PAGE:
The Bahr Gallery Presents ‘The Hippie Ethos’ Exhibit

Ted Bahr, of the Bahr Gallery in Oyster Bay, has long prided himself on collecting first-edition, psychedelic rock posters, opening the gallery in 2018.

“Flash,” by Bob Schnepf, 1967, lithograph

And he’s continuing his mission of preserving the glory days of the hippie movement through his newest gallery “The Hippie Ethos,” which will show off posters that announced concerts and promoted the hippie lifestyle. This exhibit will run through July 16.

“This is my passion and so the late 1960s psychedelic rock posters is all we do, all the time,” Bahr said. “This [exhibition] is a little bit different in that there are some rock posters, but there’s a lot of what I would call hippie lifestyle type of posters. Or they are also rock posters advertising concerts, but they give off the feeling of the hippie lifestyle. In other words, the way the hippies dressed and the way they behaved. This exhibition puts that on display.”

We all know the movement of the 1960s, a time that was fueled by marijuana and LSD.
“The ’60s such as we remember them (or not…) hosted a creative explosion in the arts, music and fashion, combined with a belief that the world could be born anew,” a press release announcing the exhibition described. “Characterized by the vivid, flowing colors of psychedelic art and music, and a belief that love was the solution to all problems, hippie culture set out to transform the world by rejecting every social, political, economic and aesthetic feature of mainstream Western society.”

“Mescalito” by Rick Griffin, blacklight lithograph, 1968

Bahr said that the hippie ethos, or lifestyle, was a rejection of their parents’ generation. And despite his knowledge and love for this time period, he wasn’t old enough to truly experience it.

“I’m 64 years old and I just missed the sixties,” Bahr said. “I was too young, and sometimes the way nostalgia works is if you just miss a period, you feel like that’s the most exciting period in time… So, I’ve always been fascinated with the music and the culture of the late 1960s, which was really more at times a utopian period of peace and love and joy and optimism. A lot of people, certainly people that come into the gallery, talk about how the music from the late ’60s and the early ’70s was really the most powerful.”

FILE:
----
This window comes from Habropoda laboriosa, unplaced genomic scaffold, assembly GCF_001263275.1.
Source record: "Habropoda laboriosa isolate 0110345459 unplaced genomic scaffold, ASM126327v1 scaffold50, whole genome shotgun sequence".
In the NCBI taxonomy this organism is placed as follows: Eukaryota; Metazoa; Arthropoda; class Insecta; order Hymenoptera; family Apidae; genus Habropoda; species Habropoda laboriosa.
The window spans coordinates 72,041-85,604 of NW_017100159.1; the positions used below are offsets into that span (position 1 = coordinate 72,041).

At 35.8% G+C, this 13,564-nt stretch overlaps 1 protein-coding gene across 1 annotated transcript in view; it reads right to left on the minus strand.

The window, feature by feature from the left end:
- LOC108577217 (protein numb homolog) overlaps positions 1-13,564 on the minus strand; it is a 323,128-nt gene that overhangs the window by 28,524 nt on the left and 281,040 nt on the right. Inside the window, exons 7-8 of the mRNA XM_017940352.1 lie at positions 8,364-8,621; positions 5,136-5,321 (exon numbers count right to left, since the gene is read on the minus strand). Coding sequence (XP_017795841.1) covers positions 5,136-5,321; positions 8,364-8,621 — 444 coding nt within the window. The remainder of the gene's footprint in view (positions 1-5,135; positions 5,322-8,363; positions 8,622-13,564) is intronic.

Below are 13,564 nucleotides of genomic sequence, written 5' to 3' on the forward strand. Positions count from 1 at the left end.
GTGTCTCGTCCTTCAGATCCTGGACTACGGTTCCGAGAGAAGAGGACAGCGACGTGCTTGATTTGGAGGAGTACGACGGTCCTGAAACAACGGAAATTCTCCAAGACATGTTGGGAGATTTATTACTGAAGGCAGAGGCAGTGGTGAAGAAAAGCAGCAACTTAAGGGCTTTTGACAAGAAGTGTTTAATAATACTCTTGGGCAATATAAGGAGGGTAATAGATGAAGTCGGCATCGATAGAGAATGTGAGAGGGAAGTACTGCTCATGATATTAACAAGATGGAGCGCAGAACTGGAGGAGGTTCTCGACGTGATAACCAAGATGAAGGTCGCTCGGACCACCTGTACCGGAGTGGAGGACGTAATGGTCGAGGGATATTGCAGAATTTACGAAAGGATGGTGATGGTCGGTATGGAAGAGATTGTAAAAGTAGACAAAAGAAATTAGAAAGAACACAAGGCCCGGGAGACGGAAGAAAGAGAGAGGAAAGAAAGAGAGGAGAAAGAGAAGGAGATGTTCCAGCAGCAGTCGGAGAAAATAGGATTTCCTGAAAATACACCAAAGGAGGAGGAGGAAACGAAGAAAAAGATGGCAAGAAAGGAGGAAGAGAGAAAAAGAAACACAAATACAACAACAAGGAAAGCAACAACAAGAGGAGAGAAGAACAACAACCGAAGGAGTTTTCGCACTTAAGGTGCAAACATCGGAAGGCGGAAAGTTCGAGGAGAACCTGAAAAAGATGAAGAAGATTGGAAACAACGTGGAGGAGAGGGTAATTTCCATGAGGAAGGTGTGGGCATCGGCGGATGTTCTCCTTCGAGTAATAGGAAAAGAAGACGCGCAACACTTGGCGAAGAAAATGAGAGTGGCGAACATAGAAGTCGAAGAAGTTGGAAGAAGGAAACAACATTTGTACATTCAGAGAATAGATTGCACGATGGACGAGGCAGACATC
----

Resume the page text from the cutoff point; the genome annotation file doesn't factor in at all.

How Bahr comes to find these posters is participating in online auctions. He does not buy posters through, because often the seller does not know if they have a first edition poster. Bahr prides himself on being the only gallery to specialize in collecting the first printings of these posters. This exhibition will feature prominent late 1960s poster artists including Wes Wilson, Stanley Mouse, Alton Kelley, Jacqui Morgan, Milton Glaser, Bonnie MacLean, Joe Roberts Jr., Robert Fried, Alan “Gut” Terk, Tom Weller, Bob Schnepf, Rick Griffin and Wilfried Satty.

“Bob Dylan,” by Milton Glaser, lithograph, 1967

When these posters were first printed, the press release explained, they often served as inexpensive art that the users could get stoned to, embrace Native American culture or Eastern religions, or protest the war to. They were used as a form of self-expression. And today, these posters will certainly immerse anyone who comes to the exhibition in a time that peace and love were celebrated, and an excitement was brewing over the fact that the world could possibly change.

“This psychedelic style of the late 1960s is recognized by museums around the world as a unique and important art form, so that will be on display in our gallery,” Bahr said.

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